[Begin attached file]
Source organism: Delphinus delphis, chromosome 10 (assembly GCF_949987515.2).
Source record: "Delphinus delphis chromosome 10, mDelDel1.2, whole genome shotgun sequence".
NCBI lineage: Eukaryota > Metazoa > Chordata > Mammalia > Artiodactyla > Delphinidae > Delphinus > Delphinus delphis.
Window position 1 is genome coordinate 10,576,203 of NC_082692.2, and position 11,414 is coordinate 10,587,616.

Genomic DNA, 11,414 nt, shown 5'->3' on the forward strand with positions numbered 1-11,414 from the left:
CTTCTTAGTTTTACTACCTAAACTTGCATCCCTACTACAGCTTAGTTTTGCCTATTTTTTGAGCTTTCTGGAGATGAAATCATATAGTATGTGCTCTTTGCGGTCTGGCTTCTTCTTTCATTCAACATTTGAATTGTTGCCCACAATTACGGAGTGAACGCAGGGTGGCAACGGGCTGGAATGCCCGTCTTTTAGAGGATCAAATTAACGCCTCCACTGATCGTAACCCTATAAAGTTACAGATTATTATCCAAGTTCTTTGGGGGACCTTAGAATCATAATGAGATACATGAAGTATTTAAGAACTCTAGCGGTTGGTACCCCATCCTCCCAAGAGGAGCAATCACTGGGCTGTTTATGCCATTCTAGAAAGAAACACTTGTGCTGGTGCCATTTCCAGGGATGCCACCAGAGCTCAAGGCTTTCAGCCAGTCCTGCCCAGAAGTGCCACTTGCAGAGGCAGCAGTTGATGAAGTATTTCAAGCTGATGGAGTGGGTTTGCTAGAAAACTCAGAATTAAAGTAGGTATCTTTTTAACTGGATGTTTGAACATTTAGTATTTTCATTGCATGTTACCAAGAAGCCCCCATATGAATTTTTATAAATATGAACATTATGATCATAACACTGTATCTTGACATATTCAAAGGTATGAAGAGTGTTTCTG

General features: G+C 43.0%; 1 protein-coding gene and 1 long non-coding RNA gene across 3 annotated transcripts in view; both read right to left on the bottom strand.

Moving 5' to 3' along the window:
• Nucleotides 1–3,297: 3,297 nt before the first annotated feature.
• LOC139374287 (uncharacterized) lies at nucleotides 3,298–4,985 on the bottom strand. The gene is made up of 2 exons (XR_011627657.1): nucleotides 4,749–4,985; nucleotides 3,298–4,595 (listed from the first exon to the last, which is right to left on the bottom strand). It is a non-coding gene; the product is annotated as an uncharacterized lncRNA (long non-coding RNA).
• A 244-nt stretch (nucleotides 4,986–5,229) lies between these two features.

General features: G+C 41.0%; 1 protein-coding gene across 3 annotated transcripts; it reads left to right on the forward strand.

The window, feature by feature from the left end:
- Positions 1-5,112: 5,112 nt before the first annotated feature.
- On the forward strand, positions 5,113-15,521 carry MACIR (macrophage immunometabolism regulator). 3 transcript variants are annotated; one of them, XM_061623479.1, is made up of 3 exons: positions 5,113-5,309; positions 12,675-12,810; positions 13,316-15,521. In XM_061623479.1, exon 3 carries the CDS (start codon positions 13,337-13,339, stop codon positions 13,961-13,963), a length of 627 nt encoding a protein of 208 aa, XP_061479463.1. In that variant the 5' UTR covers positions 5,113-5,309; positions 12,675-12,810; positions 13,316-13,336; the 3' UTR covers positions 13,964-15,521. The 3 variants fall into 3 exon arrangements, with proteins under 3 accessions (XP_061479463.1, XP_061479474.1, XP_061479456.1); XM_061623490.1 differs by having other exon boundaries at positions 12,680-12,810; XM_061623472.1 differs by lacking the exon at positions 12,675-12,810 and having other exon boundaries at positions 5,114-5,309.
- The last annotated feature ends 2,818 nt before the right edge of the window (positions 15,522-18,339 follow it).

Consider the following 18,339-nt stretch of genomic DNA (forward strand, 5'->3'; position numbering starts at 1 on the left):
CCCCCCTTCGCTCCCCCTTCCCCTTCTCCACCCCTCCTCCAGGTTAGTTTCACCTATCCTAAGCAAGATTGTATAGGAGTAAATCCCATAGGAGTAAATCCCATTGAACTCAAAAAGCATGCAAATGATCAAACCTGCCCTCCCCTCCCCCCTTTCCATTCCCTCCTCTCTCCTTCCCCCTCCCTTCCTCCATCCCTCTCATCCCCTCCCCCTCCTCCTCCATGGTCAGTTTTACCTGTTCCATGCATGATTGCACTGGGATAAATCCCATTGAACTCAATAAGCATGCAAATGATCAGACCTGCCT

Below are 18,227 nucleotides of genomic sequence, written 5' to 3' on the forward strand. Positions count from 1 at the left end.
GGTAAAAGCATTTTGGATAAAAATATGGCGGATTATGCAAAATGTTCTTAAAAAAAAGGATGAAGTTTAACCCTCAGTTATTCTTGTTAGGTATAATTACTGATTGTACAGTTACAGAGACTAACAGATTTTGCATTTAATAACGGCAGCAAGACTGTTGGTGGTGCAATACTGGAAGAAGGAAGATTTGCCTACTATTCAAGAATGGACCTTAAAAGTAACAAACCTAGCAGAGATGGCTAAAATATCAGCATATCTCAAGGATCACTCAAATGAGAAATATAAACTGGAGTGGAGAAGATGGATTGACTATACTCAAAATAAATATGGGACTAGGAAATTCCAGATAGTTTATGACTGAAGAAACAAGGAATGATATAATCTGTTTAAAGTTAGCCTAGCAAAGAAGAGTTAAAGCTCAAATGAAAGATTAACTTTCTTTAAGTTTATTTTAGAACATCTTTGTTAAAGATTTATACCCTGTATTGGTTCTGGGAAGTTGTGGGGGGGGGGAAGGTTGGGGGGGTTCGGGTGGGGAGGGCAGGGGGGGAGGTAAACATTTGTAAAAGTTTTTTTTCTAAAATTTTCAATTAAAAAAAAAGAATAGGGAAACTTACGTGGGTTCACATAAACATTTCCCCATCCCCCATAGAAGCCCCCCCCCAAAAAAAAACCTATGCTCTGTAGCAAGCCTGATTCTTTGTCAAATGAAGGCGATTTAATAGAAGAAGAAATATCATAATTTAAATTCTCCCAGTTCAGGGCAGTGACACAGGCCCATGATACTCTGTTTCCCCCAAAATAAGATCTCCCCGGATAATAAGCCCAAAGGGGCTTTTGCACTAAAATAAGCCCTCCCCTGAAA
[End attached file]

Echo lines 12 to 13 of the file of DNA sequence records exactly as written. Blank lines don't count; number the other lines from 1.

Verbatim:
General features: G+C 41.0%; 1 protein-coding gene across 3 annotated transcripts; it reads left to right on the forward strand.

The window, feature by feature from the left end: